The challenges of antibiotic resistance in the development of new therapeutics

Book Series: Frontiers in Antimicrobial Agents

Volume 1

by

Manuela Oliveira, Isa Serrano

DOI: 10.2174/97816810814031150101
eISBN: 978-1-68108-140-3, 2015
ISBN: 978-1-68108-141-0
ISSN: 2452-2570 (Print)
ISSN: 2452-2589 (Online)



Indexed in: EBSCO.

The addition of only two novel classes of antibiotics to fight drug resistant microorganisms in the clinic over the past three decades...[view complete introduction]
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Bacteriocins

- Pp. 178-207 (30)

Sara Correia Santos, Manuela Oliveira and Teresa Semedo Lemsaddek

Abstract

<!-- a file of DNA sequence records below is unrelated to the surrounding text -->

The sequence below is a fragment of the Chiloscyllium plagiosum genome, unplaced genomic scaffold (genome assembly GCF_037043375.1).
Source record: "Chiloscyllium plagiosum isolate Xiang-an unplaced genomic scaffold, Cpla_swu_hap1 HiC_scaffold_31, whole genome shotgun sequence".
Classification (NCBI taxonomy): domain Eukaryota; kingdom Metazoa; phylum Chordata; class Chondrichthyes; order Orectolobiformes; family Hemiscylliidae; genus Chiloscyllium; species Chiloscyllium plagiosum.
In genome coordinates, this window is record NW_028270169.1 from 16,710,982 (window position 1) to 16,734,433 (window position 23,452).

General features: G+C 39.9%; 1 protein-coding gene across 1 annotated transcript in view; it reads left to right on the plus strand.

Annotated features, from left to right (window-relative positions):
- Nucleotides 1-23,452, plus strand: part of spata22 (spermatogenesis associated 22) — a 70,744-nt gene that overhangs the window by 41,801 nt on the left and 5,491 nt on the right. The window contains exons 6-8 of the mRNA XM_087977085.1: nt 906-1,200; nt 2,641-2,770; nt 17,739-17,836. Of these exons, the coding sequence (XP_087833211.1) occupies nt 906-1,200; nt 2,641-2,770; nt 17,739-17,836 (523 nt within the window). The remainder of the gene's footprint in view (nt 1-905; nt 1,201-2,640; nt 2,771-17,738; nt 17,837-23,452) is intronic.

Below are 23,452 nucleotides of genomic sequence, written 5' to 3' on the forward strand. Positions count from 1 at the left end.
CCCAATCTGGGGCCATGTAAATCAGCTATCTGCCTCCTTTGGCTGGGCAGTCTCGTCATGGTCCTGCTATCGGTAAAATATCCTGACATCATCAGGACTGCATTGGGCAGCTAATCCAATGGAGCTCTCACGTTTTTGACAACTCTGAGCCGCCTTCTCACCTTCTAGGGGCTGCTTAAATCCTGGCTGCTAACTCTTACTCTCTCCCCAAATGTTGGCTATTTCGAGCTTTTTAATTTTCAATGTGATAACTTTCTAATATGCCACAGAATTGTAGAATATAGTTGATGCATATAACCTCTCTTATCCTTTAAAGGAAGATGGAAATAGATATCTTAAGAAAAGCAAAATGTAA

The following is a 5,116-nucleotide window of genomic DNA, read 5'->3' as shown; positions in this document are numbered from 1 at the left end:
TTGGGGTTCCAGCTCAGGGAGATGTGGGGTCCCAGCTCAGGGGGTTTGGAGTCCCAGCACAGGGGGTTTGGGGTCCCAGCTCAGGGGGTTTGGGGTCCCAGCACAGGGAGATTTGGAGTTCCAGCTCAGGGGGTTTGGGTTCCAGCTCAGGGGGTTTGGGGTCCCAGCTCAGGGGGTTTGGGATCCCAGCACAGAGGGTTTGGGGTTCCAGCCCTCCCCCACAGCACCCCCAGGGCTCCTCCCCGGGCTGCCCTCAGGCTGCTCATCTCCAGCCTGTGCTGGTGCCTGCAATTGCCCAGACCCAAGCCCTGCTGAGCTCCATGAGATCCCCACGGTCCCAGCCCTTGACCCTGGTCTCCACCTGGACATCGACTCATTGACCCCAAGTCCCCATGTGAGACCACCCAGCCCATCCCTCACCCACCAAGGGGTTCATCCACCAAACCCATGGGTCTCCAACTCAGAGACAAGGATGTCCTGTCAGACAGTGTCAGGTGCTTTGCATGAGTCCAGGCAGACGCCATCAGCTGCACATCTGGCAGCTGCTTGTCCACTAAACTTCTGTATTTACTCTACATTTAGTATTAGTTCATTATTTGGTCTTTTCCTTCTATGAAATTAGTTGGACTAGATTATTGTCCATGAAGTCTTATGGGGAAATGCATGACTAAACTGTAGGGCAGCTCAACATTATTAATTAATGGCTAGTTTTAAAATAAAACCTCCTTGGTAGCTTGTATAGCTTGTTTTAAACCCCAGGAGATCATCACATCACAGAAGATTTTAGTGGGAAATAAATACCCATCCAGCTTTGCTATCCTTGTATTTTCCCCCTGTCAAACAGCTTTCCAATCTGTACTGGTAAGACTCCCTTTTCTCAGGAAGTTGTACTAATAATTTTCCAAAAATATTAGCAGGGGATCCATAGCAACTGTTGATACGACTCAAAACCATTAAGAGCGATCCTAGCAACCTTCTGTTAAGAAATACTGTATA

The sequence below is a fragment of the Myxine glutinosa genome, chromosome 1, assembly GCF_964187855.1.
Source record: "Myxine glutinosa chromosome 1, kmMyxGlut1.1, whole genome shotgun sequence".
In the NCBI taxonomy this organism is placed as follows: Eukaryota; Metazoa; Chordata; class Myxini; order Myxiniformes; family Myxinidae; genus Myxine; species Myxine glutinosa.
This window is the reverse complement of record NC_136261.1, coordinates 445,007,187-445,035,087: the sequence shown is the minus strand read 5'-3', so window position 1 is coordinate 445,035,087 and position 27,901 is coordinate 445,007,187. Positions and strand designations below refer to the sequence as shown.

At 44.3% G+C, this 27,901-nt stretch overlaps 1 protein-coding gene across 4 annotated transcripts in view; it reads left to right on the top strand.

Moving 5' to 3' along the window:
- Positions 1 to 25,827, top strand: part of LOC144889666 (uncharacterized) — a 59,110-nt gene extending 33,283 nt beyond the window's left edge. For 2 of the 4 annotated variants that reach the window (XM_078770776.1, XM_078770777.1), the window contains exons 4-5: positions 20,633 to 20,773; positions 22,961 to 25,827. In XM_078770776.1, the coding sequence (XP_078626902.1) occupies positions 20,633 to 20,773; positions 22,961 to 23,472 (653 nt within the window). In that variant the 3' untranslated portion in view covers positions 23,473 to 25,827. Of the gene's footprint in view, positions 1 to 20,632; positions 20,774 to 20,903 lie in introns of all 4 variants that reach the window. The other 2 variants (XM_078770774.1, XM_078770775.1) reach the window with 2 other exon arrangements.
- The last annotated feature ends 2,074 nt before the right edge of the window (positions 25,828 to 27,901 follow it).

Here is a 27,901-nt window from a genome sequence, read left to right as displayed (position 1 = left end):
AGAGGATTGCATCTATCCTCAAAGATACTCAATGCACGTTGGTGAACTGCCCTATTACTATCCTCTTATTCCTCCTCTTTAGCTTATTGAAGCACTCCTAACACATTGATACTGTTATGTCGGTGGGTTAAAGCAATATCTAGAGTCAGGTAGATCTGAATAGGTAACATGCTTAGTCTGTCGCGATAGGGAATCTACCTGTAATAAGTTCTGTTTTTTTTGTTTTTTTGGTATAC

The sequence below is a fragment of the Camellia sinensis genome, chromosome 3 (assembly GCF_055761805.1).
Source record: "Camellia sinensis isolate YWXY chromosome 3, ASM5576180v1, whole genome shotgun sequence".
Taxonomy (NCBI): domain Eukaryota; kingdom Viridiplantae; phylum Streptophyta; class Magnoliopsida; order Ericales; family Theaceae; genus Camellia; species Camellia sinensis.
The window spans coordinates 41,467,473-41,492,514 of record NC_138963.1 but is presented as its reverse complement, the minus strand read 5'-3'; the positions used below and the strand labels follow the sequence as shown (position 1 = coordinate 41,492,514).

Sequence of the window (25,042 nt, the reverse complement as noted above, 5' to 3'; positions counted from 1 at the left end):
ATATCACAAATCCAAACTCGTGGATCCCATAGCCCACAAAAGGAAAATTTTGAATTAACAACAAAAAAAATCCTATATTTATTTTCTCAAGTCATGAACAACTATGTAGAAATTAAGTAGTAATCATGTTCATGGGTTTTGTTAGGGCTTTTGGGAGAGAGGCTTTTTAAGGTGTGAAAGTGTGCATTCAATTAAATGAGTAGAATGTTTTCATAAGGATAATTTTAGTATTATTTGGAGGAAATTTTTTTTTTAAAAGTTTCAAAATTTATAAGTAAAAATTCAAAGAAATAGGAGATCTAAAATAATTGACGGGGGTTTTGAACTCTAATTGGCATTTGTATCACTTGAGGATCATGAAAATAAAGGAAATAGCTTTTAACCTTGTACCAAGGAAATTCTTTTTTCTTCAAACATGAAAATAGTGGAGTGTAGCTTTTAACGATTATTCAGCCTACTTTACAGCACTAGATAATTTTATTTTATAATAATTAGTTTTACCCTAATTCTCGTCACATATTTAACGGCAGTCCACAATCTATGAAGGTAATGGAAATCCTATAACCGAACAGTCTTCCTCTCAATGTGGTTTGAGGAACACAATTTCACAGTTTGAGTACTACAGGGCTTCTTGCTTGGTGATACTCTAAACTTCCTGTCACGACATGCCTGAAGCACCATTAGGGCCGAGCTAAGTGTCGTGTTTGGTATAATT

Bacteriocins are antimicrobial peptides produced by numerous bacteria, which may present narrow or broad host range. These ribosomally synthesized antimicrobial peptides are considered a successful strategy in maintaining equilibrium within a bacterial ecosystem. These compounds kill other bacteria by several mechanisms, including the modification of membrane permeability and depolarization of membrane ion gradients, the degradation of nucleic acids or cell walls. In literature, the term bacteriocin is usually restricted to peptides produced by Gram-positive bacteria, while in Gram-negative bacteria, mainly enterobacteria, the toxins are called either colicins (i.e. antibiotic proteins targeting Escherichia coli) or microcins. Many bacteriocins are produced by food-grade lactic acid bacteria, a phenomenon which offers the possibility for preventing the development of specific bacterial species in food. This can be particularly useful in preservation or food safety applications, but also has implications for the development of desirable flora in fermented food. In this sense, bacteriocins can be used to confer a protection and at the same time help processors extend shelf-life after product manufacture.

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